The other night a huge owl flew across my windshield.
I didn’t know what it was at first, just a streak of brown, like a darting deer, swooping a few feet above the ground. A flying deer?
I usually don’t drive at night because I’m worried about deer. Most longtime Adirondack residents share this concern, and it’s one of the reasons you don’t see many cars on the road after sundown. Although my last motorized encounter with a deer was in the middle of a hot humid day, so go figure.
Anyway, the owl got me thinking about the many Owl’s Heads I have known. There’s Owl’s Head Keene, a short popular hike with views of the High Peaks. It looks like something out of Middle Earth from below.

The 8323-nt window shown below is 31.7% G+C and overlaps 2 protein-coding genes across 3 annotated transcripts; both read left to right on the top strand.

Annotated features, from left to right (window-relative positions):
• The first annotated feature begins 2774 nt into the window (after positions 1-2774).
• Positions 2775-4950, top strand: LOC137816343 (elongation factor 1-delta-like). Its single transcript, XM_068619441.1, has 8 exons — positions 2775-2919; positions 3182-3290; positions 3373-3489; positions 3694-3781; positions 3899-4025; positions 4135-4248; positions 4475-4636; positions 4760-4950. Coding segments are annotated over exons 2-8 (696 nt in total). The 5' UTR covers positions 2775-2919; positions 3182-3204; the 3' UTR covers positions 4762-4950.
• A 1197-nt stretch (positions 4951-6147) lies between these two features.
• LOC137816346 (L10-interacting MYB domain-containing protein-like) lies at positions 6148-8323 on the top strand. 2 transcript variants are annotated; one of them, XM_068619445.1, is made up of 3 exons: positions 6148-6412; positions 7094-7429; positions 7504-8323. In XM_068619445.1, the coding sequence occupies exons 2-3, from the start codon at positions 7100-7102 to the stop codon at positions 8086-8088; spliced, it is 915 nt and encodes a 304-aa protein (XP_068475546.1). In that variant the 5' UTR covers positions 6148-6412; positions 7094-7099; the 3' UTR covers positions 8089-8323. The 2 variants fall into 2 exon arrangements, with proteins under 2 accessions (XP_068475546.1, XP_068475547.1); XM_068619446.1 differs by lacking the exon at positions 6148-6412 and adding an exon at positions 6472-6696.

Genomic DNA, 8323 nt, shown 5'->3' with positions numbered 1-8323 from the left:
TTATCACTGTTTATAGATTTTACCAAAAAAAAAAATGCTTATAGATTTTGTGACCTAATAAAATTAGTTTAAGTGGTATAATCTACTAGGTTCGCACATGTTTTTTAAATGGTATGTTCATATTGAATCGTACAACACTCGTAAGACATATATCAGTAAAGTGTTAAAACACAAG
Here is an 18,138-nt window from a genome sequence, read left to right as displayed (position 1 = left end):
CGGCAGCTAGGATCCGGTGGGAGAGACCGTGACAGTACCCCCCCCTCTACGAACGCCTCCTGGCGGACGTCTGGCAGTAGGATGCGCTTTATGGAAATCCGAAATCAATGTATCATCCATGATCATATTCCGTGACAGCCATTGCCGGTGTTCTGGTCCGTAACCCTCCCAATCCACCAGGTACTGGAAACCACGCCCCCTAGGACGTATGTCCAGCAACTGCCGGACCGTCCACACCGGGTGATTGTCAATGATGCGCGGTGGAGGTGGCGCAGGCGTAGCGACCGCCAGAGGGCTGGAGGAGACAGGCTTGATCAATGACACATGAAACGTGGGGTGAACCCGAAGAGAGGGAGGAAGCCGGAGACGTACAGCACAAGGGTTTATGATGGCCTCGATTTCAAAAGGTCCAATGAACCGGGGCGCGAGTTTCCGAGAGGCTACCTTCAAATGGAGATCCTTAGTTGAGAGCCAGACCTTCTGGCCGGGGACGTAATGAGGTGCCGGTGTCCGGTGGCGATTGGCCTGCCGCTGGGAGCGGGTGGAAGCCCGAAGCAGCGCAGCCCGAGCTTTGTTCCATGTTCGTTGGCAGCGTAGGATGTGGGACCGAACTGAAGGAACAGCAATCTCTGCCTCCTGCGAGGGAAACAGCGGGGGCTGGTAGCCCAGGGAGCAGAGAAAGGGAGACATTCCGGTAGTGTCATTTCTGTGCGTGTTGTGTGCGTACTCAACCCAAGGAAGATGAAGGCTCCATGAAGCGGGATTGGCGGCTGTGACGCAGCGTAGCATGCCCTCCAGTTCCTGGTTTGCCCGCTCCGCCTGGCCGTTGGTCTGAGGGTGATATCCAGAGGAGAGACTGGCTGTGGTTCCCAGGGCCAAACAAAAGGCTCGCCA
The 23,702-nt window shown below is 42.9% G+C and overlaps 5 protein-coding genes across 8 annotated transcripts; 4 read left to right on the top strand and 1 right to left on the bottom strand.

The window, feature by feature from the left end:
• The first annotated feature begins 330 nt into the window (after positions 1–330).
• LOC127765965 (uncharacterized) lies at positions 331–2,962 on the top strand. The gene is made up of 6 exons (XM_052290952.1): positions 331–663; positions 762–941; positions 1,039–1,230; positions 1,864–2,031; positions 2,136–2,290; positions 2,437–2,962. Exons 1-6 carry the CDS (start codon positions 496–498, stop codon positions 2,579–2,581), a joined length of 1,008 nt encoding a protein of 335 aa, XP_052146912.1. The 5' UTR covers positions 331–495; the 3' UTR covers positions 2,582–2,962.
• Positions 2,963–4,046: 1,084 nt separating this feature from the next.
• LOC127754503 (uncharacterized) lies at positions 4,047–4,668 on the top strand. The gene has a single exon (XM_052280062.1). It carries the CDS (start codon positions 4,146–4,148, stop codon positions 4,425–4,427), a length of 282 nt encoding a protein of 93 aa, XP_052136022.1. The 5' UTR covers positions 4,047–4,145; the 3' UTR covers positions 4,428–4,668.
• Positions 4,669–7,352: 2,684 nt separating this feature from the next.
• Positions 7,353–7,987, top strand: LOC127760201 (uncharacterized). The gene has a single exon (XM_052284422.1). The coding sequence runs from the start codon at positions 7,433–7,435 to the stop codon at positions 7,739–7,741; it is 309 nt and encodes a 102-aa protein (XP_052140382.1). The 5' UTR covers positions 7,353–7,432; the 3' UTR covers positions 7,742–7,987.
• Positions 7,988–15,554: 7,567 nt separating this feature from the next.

The Owl’s Head in Elizabethtown is referred to as Owl Head Lookout. It’s in the Giant Wilderness Area, a large tract of state land that it’s best not to get lost in.
In Hamilton County there’s an Owl’s Head with a fire tower. Considered one of the “easier” peaks, it’s still not easy, and I climbed it one afternoon with people who were fit and people who were suffering.
The goddess Ishtar was worshipped at one time as an owl goddess. (Her sister Inanna probably started out as some sort of water bird, now extinct.) To me, the sign of the owl is a scintillating reminder of the presence of the Goddess.